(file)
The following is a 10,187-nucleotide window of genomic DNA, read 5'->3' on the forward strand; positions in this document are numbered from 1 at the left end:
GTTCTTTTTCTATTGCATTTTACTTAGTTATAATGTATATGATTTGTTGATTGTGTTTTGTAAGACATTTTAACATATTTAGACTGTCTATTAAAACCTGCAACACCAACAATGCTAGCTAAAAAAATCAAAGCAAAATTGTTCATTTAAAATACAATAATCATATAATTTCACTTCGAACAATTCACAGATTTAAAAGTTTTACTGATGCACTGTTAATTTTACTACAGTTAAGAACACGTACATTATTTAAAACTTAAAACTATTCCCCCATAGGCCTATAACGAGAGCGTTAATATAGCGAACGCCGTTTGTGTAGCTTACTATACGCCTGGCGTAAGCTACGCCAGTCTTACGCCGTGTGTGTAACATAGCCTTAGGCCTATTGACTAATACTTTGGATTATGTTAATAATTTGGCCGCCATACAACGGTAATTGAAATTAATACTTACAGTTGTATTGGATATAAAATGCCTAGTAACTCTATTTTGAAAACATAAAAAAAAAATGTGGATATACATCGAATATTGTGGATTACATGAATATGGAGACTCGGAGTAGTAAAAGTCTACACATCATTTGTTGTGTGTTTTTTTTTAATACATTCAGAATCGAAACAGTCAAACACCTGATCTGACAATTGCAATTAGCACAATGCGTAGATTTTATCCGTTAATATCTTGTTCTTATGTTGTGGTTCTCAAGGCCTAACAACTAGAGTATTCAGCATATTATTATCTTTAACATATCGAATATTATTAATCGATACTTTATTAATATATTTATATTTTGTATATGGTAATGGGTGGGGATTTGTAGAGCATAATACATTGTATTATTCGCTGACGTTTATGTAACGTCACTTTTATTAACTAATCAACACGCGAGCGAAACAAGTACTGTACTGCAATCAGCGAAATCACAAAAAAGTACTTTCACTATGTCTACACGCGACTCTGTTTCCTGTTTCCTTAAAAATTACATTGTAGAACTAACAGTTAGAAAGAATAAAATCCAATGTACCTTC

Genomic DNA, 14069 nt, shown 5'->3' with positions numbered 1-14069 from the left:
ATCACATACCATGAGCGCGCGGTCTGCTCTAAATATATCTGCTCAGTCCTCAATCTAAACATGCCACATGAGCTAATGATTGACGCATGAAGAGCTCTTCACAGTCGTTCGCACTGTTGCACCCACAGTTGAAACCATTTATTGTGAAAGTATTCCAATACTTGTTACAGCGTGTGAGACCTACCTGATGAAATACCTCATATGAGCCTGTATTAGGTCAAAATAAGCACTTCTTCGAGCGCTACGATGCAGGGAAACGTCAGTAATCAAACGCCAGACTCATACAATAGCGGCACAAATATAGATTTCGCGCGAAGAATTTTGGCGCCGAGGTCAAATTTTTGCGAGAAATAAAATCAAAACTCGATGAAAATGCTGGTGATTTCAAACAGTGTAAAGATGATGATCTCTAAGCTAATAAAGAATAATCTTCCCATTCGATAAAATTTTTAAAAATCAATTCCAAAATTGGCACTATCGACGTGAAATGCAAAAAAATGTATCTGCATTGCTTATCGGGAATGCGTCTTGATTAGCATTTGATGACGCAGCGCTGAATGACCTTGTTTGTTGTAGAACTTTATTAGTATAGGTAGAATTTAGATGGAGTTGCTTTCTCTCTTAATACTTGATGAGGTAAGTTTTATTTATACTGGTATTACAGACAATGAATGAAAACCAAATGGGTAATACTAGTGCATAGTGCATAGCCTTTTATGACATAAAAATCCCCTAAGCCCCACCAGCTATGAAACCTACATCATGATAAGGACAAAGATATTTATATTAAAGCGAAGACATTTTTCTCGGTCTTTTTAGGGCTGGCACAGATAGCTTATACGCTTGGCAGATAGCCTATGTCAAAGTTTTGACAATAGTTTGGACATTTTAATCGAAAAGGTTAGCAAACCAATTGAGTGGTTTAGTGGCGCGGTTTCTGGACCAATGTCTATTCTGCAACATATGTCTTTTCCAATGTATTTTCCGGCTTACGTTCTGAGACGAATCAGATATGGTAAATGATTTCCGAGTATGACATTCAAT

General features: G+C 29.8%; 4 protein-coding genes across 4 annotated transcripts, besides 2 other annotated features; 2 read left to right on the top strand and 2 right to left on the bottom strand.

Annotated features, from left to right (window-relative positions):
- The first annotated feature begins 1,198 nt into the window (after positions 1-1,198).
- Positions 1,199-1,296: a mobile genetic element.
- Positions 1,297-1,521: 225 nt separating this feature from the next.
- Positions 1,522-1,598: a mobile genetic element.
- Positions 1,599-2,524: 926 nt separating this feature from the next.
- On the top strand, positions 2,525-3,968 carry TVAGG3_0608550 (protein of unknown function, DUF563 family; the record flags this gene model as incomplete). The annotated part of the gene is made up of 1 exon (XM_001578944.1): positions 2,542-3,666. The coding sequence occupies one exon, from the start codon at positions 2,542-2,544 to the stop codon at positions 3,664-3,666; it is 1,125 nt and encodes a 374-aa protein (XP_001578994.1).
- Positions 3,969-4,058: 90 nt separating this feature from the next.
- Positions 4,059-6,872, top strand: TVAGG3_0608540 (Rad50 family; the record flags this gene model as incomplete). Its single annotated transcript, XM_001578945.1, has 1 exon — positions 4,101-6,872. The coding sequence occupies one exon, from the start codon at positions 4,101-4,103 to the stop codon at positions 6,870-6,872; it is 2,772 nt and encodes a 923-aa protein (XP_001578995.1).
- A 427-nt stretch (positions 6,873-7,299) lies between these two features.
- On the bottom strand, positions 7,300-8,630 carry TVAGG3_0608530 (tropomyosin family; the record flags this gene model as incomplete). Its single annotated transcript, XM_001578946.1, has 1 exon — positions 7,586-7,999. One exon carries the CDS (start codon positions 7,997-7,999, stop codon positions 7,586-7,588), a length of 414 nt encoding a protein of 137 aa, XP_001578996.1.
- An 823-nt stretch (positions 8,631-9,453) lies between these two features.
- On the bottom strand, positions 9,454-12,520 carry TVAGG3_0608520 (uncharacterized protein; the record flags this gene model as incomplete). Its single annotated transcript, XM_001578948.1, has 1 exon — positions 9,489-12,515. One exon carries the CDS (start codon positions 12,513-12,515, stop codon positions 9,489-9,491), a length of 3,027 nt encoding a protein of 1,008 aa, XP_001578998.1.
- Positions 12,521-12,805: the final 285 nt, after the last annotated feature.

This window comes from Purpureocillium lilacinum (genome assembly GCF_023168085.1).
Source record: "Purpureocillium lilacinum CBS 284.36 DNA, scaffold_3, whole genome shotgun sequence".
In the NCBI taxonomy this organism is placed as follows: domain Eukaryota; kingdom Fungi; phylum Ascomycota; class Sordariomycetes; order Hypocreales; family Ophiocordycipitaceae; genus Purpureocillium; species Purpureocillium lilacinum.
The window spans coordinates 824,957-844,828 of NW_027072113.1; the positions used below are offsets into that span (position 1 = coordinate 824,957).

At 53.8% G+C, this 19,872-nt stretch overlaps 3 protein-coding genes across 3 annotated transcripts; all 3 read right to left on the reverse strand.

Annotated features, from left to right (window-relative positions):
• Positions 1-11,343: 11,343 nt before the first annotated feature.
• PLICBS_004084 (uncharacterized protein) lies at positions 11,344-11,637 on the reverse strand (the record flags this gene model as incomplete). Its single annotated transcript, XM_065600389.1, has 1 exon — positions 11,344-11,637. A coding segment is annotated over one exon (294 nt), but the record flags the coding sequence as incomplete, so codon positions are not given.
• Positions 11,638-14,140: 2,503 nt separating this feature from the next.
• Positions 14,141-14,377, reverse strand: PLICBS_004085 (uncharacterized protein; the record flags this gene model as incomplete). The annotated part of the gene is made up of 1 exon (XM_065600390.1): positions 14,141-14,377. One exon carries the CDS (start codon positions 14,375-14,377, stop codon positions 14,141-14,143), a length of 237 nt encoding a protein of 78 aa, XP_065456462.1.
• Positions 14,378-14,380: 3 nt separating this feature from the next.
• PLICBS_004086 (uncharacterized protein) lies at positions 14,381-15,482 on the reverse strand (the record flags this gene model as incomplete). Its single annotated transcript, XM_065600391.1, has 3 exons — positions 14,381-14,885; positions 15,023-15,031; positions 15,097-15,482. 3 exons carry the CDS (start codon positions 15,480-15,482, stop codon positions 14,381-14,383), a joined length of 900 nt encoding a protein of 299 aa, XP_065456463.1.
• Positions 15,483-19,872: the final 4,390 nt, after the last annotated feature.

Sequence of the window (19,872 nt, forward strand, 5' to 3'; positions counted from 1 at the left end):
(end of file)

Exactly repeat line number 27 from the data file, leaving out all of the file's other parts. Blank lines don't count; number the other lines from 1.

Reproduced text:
• PLICBS_004084 (uncharacterized protein) lies at positions 11,344-11,637 on the reverse strand (the record flags this gene model as incomplete). Its single annotated transcript, XM_065600389.1, has 1 exon — positions 11,344-11,637. A coding segment is annotated over one exon (294 nt), but the record flags the coding sequence as incomplete, so codon positions are not given.